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Activity: Sendai, Japan Tsunami Animation

NGSS Science and Engineering Practices:

NGSS Crosscutting Concepts:

NGSS Disciplinary Core Ideas:

On March 11, 2011, a tsunami was generated by a 9.0 magnitude earthquake centered 130 km off the east coast of Sendai, Japan. The tsunami had widespread impact across the Pacific ocean basin.

 

Materials

  • Table 5.13
  • A globe or map of the Pacific ocean basin
  • Computer with internet access
  • Graphing paper or graphing program

 

Procedure

  1. Using a globe or map of the Pacific ocean basin, locate Sendai, Japan. Choose a location on the other side of the Pacific ocean basin and envision an imaginary line between these two locations.
    1. If a tsunami can travel an average of 750 km/hr, determine how long it would take for the tsunami wave to reach your chosen location.
    2. Predict what would happen to the height of the tsunami waves as they travel from Sendai to your location.
    3. Predict how the energy of the earthquake will propagate across the Pacific ocean basin.
       
  2. The National Oceanographic and Atmospheric Administration (NOAA) has developed an animation that shows the tsunami propagating through the Pacific.
    1. Go to website: http://www.csc.noaa.gov/psc/dataviewer/#view=japan11.
    2. Familiarize yourself with the animation controls.
      1. Use the hand tool to rotate the globe to view different areas of the Pacific ocean basin.
      2. Switch between the ‘Wave energy map’ and the ‘Tsunami animation.’
      3. In the ‘Tsunami animation,’ practice starting, pausing, and restarting the animation.
         
  3. Use the tsunami animation to understand how a tsunami impacts the Pacific ocean basin.
    1. Observe and record the wave height of the tsunami wave front along the path between Sendai and your chosen location in Table 5.13. Each tick mark is equal to 1.3 hours.
    2. Observe and record the time that the tsunami reaches your chosen location.
    3. Run the tsunami animation without pausing for at least 24 hours. Record any general observations about the tsunami wave patterns in Table 5.13.
       
  4. Switch to the wave energy map. Observe the pattern of wave energy across the Pacific ocean basin. Record any addition observations in Table 5.13.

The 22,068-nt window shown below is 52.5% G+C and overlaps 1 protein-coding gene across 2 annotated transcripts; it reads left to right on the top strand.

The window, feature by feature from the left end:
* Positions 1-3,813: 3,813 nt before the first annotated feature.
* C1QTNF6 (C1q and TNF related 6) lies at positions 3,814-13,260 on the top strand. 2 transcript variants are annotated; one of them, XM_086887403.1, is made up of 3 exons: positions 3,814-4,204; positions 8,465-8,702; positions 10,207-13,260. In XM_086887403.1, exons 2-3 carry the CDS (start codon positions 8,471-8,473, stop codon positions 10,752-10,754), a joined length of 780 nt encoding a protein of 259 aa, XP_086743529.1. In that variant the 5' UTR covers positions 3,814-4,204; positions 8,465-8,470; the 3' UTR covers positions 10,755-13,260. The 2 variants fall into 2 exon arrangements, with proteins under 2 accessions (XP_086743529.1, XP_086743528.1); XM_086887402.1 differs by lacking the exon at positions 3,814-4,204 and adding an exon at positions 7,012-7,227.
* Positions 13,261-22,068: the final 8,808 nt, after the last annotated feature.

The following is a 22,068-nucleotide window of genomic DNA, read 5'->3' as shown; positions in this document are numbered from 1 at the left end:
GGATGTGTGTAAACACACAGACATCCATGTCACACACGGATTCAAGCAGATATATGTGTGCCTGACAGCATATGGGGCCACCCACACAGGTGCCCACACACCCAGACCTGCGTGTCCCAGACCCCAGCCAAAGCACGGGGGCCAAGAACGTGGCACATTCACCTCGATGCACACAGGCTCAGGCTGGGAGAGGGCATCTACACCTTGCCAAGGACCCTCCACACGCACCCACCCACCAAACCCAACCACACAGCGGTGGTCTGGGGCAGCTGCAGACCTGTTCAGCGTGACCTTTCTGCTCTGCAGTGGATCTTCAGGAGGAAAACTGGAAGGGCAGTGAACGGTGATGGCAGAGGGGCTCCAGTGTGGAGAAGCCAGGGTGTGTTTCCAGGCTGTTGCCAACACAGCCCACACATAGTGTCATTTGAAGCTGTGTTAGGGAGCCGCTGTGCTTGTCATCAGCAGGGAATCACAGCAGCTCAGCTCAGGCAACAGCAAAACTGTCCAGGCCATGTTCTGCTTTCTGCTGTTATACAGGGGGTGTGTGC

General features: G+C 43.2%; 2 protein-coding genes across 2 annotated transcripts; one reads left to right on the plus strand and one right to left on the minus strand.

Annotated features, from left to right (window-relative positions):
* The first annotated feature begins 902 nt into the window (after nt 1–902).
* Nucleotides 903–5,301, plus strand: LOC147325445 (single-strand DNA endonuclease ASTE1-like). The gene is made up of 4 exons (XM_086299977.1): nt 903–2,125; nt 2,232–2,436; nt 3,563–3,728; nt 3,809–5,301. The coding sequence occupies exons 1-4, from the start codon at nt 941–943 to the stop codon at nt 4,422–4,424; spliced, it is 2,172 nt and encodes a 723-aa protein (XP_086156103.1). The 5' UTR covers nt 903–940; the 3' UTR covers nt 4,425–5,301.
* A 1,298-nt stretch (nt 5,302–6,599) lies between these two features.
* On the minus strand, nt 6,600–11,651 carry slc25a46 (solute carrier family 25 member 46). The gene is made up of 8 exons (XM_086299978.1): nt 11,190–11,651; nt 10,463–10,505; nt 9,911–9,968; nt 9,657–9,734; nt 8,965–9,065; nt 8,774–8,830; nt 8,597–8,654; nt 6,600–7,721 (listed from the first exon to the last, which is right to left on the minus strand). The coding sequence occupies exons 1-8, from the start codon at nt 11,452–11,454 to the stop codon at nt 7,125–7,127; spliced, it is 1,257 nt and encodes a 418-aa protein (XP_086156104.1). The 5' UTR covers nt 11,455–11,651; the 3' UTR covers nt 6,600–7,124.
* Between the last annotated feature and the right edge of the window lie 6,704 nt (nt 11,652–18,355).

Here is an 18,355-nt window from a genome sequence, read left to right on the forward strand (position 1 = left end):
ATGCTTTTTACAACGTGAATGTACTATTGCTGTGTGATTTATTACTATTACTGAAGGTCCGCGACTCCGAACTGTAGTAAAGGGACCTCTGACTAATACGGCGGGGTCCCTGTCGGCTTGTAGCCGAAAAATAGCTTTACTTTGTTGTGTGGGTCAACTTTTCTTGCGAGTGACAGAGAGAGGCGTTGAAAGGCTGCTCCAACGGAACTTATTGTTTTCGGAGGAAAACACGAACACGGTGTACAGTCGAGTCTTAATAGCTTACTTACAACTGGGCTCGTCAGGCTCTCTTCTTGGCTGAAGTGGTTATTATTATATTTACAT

5. Using graph paper or graphing software, create a graph of wave height versus time. Label your graph appropriately.

 

Activity Questions: 
  1. Compare your predictions about each of the following to your observations.
    1. Wave height
    2. Time needed to reach destination
    3. Wave energy

If your predictions were close to your observations, explain what prior information helped your form your prediction. If your predications were different than what you observed, describe what additional information would have been useful in generating a more accurate prediction.

 

  1. Were there any changes in wave height as the tsunami propagated, or spread, across the ocean? If so, explain how the wave height changed.
     
  2. Did you observe any wave boundary behavior or interference patterns? If yes, explain what patterns you observed and where they occurred.
     
  3. Reflecting on your observations in this activity, what factors do you think affect how a tsunami propagates through an ocean basin?
     
  4. Even though the tsunami warning system worked well, the death toll, environmental damage, and economic cost of the 2011 Japanese tsunami were extremely high. Explain why you think this might be.
     
  5. The 2011 Japanese tsunami breached high breakwater walls surrounding coastal cities. What other technology or coastal engineering options might people in low-lying coastal areas want to consider to mitigate the effects of tsunami? (Hint: refer to Table 5.12 for examples of structures human can build along shorelines.)

Exploring Our Fluid Earth, a product of the Curriculum Research & Development Group (CRDG), College of Education. University of Hawaii, 2011. This document may be freely reproduced and distributed for non-profit educational purposes.